I was brought into a session with a few other journalists and a developer from The Coalition to play an hour and a half of Horde mode, and can honestly say it was some of the most fun I've ever had in Gears of War - and that's coming from a long time fan. You'd think that not much can be done to shake up the formula of something like Horde mode. but it felt almost like a completely different game. The changes made for this iteration make Horde feel less like a tower-defense game and more like a hyper-violent Minecraft.
Whereas in Horde 2.0 you had to select a command center and put down fortifications in very specific locations, Horde 3.0 says that the only limit to your fortifications is your imagination (and resources). Rather than select a set command center, you can carry around the "Fabricator" (where you'll be creating all of your weapons and fortifications) wherever you want to, whenever you want to. Think that your team is better off in another choke point next round? Just pick up your fabricator and go.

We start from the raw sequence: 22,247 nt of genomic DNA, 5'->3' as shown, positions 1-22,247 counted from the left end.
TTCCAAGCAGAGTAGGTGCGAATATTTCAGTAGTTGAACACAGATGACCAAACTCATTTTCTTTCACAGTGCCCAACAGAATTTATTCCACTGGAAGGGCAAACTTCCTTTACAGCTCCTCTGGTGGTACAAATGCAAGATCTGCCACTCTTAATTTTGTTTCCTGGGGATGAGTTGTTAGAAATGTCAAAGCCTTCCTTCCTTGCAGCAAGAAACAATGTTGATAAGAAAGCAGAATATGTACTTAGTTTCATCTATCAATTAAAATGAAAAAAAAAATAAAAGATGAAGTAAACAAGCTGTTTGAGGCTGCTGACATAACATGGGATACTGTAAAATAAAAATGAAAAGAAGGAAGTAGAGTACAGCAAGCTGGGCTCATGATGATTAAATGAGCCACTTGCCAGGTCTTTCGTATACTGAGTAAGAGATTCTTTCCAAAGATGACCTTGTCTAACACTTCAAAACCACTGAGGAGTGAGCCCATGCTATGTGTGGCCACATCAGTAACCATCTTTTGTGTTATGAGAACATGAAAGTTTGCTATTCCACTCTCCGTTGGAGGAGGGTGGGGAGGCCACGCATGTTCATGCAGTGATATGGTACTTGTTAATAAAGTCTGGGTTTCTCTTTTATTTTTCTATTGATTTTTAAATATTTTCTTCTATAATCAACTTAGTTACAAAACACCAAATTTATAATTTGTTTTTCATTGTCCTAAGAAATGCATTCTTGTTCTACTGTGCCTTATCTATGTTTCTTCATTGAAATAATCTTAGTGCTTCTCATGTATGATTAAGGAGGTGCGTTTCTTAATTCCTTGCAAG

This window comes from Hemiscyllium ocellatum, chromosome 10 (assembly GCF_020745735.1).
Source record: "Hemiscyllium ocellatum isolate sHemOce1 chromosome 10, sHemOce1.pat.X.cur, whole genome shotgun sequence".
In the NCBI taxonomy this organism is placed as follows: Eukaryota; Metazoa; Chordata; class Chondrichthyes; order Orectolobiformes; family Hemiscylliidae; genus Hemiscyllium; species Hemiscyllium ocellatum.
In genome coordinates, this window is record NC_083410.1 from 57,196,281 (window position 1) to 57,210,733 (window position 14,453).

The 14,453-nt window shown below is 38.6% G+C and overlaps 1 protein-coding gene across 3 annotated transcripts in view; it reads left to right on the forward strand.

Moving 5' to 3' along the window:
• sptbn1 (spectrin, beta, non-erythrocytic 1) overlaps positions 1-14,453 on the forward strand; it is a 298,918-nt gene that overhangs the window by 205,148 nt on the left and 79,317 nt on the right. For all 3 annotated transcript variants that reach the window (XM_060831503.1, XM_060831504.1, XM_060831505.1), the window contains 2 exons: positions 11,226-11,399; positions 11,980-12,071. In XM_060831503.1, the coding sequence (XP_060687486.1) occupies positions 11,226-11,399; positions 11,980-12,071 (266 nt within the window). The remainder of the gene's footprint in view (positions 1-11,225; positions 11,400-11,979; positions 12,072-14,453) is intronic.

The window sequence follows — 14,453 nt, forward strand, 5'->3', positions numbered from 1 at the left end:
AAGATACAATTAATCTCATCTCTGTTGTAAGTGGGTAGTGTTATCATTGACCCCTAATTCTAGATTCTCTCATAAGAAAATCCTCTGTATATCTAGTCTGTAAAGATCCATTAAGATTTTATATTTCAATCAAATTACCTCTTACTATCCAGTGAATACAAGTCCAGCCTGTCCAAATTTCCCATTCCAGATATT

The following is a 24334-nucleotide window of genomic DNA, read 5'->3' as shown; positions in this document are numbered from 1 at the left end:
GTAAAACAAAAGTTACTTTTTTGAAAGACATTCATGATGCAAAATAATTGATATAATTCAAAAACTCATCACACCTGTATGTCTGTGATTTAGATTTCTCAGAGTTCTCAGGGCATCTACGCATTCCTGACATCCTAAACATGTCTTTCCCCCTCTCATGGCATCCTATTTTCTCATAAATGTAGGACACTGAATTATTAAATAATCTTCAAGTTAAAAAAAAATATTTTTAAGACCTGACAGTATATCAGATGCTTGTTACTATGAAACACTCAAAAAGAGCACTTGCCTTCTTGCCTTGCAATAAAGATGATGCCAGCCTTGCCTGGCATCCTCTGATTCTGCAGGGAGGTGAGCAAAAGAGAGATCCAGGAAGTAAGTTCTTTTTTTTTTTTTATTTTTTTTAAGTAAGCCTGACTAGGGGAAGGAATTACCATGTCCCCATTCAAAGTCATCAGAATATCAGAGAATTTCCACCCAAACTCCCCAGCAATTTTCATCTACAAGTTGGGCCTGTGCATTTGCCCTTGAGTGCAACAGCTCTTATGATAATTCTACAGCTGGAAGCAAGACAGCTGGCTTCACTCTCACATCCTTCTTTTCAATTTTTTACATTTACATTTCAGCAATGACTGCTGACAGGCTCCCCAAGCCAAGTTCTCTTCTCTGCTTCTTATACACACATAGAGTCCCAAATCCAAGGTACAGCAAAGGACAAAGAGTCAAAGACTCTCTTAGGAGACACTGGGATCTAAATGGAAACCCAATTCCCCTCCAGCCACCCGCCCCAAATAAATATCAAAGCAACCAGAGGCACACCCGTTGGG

Following the same free-form principle, every single fortification in the game can be placed pretty much wherever you want. Instead of restricting you to a few locations, the new system lets you put down your new toy anywhere that isn't obstructed by cover, or another fortification. This can make for absolutely ridiculous defensive setups sometimes, as you can - if you want to - just put five massive turrets all set up in one line and have them eviscerate anything that walks in your general direction. You'll almost definitely be killed doing this on higher difficulties as they require some strategic fortification, but it's still fun.
You'll also find that Horde 3.0 handles energy (which lets you build fortifications) in a different way than its predecessor. Killing an enemy doesn't give you resources anymore - not straight away, anyways. A killed enemy will drop energy, and one of your teammates is going to have to walk out to collect that energy, then run back to the Fabricator to store it in your group's energy bank so that it can be used to build something.